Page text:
The duty of showing Clemens around the ship falls to a cheerful Toby, who proudly shows him the living areas, the Captain’s quarters, the very-large cargo hold, the galley and kitchen where the overly-devout Joseph (Jon Jon Briones) cooks the crews meals, the various above decks, even the sails, and the rigging are all at least touched on, and the livestock pens that Toby himself is in charge of, including the handsome good-boy doggy Huckleberry, or just Huck. We the audience get a very clear feeling of what it’s like to actually be aboard the Demeter, just how large she really is, and what living on a ship for months at sea is really like, the reality and practicality and the dangers of it.

Everyone more or less settles in for a hopefully uneventful voyage, taking mess around the common table and exchanging ideas or aspirations for when they arrive in London early thanks to the fair winds, and receive a handsome bonus for their troubles. But that involves being alive and making it to London to spend said bonus and pay, and the coffin crates spilling dark soil from the motherland and disgorging all sorts of other nasty secrets, have some serious plans to the contrary.

First, it’s the livestock, innocent and shrieking in their locked pens as a monster takes great furious bites out of their necks, and of course, the creature just straight up ruins poor doggy Huck. Then there’s the fully grown girl that gets dislodged from an open coffin-crate, covered in bite scars and as pale as death, she eventually starts interacting and talking after several blood transfusions from Doc Clemens, Toby learns her name is Anna (Aisling Franciosi). And then, as the weather turns foul and the winds begin to be a serious problem, the attacks turn toward the remaining humans onboard the Demeter.

Most people these days are familiar with Dracula, that gorgeous cunning vampire Elder who can supposedly transform into a bat or a wolf, seducing women to voluntarily offer up their veins like an unholy sacrament, a being at once beautiful and powerful, but also horrific and murderous if given half a heartbeat to smell your blood. This is not Dracula.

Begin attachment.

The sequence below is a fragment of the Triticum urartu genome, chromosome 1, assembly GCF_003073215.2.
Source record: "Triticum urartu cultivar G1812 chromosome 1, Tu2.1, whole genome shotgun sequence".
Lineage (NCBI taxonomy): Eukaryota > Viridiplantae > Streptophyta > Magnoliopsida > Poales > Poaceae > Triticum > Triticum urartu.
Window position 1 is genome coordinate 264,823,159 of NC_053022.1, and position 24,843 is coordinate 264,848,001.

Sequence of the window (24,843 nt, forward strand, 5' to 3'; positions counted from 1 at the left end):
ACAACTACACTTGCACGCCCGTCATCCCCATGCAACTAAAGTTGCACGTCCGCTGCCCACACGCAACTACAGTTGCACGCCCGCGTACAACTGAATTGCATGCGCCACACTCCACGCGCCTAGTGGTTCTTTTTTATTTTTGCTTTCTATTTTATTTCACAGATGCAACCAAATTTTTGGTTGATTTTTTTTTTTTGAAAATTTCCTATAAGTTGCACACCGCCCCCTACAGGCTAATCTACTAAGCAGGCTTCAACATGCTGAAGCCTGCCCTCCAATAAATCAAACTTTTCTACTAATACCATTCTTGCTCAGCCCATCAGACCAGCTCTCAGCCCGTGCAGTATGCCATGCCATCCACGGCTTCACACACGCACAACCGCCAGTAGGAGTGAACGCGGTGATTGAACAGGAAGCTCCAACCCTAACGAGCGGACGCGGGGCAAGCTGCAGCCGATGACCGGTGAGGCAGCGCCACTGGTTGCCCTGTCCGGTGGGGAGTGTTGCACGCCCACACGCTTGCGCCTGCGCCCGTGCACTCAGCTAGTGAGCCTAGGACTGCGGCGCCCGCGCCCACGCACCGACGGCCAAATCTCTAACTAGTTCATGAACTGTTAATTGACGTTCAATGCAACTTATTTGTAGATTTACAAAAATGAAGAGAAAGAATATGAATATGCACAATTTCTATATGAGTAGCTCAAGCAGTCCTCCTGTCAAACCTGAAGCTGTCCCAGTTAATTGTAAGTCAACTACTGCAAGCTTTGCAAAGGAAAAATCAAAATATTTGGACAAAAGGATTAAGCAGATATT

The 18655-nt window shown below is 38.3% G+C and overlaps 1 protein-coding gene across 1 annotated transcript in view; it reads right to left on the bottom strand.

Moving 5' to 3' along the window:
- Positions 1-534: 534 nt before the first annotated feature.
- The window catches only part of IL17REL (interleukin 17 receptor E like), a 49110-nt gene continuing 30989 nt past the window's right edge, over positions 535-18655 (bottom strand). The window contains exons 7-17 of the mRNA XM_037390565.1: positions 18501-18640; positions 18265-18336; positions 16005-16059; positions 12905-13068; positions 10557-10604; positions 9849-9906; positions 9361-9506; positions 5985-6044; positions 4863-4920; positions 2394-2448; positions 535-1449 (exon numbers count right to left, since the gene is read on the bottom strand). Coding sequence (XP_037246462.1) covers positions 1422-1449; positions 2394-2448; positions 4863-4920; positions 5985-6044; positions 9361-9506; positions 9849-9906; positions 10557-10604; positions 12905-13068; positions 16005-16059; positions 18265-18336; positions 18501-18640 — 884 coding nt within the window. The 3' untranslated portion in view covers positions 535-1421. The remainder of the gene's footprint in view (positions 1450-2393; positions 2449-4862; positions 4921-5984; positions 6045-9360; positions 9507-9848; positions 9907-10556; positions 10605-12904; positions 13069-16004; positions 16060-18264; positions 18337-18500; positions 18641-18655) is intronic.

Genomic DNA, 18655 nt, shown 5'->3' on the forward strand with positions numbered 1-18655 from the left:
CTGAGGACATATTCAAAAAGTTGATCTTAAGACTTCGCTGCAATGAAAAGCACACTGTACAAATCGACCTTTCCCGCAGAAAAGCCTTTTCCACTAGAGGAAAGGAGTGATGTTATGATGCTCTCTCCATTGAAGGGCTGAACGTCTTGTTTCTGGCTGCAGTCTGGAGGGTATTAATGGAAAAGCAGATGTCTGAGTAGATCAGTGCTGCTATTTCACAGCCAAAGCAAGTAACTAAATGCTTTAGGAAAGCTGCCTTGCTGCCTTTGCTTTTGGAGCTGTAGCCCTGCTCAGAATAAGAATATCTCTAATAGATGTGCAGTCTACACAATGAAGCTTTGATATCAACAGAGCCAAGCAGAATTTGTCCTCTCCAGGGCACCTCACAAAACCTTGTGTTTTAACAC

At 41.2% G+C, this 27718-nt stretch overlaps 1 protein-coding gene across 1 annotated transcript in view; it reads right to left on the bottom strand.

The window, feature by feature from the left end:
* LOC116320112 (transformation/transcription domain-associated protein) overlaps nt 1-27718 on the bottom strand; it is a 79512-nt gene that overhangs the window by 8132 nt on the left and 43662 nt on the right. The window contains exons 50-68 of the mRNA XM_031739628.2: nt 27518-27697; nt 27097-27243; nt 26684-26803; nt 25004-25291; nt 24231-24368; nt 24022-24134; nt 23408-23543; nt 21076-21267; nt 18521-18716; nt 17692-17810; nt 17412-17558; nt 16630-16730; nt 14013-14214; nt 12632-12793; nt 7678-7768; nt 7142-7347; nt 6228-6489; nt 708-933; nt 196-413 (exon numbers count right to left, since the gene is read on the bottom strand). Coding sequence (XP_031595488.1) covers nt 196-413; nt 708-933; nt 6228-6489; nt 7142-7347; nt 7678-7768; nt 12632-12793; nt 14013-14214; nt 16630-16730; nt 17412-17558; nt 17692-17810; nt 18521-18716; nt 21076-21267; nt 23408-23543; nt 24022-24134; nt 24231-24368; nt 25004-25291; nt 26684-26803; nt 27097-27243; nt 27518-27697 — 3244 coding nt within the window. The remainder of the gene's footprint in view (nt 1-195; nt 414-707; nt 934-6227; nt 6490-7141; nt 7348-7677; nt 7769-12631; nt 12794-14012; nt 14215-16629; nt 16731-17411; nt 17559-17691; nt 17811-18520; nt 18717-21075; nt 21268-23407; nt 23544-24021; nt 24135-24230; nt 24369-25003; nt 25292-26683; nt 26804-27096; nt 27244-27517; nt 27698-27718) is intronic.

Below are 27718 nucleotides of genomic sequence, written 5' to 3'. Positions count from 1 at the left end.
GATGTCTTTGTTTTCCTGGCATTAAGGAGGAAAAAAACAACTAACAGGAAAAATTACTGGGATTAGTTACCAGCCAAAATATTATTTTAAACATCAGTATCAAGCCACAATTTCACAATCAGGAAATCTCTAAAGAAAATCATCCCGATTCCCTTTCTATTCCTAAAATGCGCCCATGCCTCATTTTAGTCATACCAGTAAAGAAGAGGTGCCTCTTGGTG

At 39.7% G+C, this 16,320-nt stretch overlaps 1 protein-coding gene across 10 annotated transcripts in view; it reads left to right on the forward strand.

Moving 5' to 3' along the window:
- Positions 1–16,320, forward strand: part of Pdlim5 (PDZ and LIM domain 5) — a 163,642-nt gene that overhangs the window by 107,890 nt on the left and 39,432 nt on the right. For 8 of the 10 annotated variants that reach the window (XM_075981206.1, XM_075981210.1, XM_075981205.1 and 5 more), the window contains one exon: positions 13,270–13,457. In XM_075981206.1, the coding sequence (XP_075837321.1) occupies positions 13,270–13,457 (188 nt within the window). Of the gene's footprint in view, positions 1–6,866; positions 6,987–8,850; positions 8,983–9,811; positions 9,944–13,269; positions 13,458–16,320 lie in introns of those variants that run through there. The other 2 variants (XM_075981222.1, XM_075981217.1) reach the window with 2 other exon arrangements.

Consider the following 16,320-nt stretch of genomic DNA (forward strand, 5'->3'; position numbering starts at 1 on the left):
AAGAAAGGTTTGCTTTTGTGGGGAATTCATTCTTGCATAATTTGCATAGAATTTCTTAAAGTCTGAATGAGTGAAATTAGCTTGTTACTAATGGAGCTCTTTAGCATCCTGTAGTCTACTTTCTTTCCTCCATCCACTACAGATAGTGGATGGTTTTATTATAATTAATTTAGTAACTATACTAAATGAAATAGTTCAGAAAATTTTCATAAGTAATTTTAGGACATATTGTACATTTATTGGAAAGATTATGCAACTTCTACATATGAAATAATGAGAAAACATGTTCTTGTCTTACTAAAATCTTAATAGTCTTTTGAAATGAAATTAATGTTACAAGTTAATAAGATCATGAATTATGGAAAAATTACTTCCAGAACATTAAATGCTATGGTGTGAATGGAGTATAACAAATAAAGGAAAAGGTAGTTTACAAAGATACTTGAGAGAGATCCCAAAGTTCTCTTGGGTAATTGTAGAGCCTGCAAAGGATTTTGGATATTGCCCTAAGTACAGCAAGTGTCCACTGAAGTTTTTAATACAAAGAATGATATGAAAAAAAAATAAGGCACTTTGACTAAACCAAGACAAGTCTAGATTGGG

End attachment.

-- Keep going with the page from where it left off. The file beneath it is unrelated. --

Instead, the creature that hunts the humans occupying the Demeter is an absolute monster, not a single human feature left to it, barely even recognizable as humanoid-shaped, instead boasting not just full-length bat wings but an entire exo-skin of bat membranes that can be used for feeding, a mouth full of needle-like teeth akin to a predator of the deepest darkest parts of the ocean, those yellowed Nosferatu eyes that will not tolerate light in any way, and of course giant pointy bat-ears. This is a thing, a grotesque straight from the depths of Hell, and no amount of glamor magic can make this Dracula (Javier Botet) seem like anything other than what he, is – a parasitic demon who only wants your blood. There is no reasoning with it, no trapping it, not even really any talking to it (kinda hard to talk when your throat has been ripped out), and, like the much more frightening Dracula stories of old, no amount of pure faith behind a symbol does anything other than give false hope.

Coming face to face with an actual abomination does different things to different people. The formerly delightfully foul-mouthed Abrams (Chris Walley) dissolves into a blubbering mess; poor Larsen (Martin Furulund) didn’t even get to see his own death coming; and it turns out Olgaren (Stefan Kapicic) wants to live so badly, he’ll suffer becoming a blank-eyed Renfield if that’s what it takes. All of Cook Joseph’s purported pure faith didn’t stop him from trying to take the coward’s way out and didn’t save him anyway when the sound of unnatural bat wings descended on him. I find that kind of irony delicious. Dear Anna, resigned to her fate to be eternal food for the horror that terrorized her village, nevertheless wants to try and save whoever is left of the Demeter with her own sacrifice, and there aren’t many. Wojchek of course wants to kill Dracula, but for all his logic and solid practical nature, has no experience whatsoever with this sort of thing, and sure doesn’t want to sacrifice the Demeter, the beloved ship he called home that was promised to him by Captain Eliot himself, in order to destroy that demon. Even poor sweet Toby isn’t safe from the creature’s clutches, and what happens to the cabin boy of the Demeter is what finally sends Captain Eliot over the blooming edge. And who could blame him? For this sort of thing to happen during the last voyage of such a proud, solid ship as the Demeter, is some serious bullsh*t.

To leave such a film open for a potential sequel, especially when called the last voyage of something, was a pretty hefty ask, and somehow the filmmakers managed it. I personally think a different version of Van Helsing, the infamous vampire hunter, teaming up with a certain black doctor who nurses a serious grudge against Dracula, could be a kickass sequel. Until then, experience the doomed final journey of the Demeter and her poor crew in all it’s bloodstained glory, in theaters now!